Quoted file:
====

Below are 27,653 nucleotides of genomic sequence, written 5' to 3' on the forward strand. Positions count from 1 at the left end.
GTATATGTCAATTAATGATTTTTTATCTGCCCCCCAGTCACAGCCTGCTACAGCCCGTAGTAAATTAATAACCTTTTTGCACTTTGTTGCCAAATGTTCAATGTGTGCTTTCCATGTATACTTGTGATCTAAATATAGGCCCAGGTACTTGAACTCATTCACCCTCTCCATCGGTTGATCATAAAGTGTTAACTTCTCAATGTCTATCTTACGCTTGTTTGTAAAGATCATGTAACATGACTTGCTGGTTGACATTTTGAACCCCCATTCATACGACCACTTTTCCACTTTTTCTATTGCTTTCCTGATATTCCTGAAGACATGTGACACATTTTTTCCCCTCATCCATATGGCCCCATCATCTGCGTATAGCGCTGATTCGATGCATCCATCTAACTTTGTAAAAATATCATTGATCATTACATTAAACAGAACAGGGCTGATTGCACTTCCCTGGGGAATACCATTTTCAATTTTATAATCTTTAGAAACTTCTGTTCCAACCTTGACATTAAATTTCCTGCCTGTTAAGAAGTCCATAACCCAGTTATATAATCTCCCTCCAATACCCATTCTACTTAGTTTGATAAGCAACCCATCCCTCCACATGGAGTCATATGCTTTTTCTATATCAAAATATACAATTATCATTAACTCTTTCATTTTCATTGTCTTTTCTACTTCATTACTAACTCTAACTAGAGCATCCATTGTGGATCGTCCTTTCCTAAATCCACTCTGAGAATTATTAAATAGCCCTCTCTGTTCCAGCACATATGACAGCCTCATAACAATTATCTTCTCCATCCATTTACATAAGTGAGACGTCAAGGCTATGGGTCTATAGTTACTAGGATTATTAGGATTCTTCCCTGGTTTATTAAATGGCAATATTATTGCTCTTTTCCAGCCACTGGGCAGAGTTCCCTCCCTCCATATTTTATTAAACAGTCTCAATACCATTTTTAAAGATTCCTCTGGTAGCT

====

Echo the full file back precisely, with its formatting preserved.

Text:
Below are 27,653 nucleotides of genomic sequence, written 5' to 3' on the forward strand. Positions count from 1 at the left end.
GTATATGTCAATTAATGATTTTTTATCTGCCCCCCAGTCACAGCCTGCTACAGCCCGTAGTAAATTAATAACCTTTTTGCACTTTGTTGCCAAATGTTCAATGTGTGCTTTCCATGTATACTTGTGATCTAAATATAGGCCCAGGTACTTGAACTCATTCACCCTCTCCATCGGTTGATCATAAAGTGTTAACTTCTCAATGTCTATCTTACGCTTGTTTGTAAAGATCATGTAACATGACTTGCTGGTTGACATTTTGAACCCCCATTCATACGACCACTTTTCCACTTTTTCTATTGCTTTCCTGATATTCCTGAAGACATGTGACACATTTTTTCCCCTCATCCATATGGCCCCATCATCTGCGTATAGCGCTGATTCGATGCATCCATCTAACTTTGTAAAAATATCATTGATCATTACATTAAACAGAACAGGGCTGATTGCACTTCCCTGGGGAATACCATTTTCAATTTTATAATCTTTAGAAACTTCTGTTCCAACCTTGACATTAAATTTCCTGCCTGTTAAGAAGTCCATAACCCAGTTATATAATCTCCCTCCAATACCCATTCTACTTAGTTTGATAAGCAACCCATCCCTCCACATGGAGTCATATGCTTTTTCTATATCAAAATATACAATTATCATTAACTCTTTCATTTTCATTGTCTTTTCTACTTCATTACTAACTCTAACTAGAGCATCCATTGTGGATCGTCCTTTCCTAAATCCACTCTGAGAATTATTAAATAGCCCTCTCTGTTCCAGCACATATGACAGCCTCATAACAATTATCTTCTCCATCCATTTACATAAGTGAGACGTCAAGGCTATGGGTCTATAGTTACTAGGATTATTAGGATTCTTCCCTGGTTTATTAAATGGCAATATTATTGCTCTTTTCCAGCCACTGGGCAGAGTTCCCTCCCTCCATATTTTATTAAACAGTCTCAATACCATTTTTAAAGATTCCTCTGGTAGCT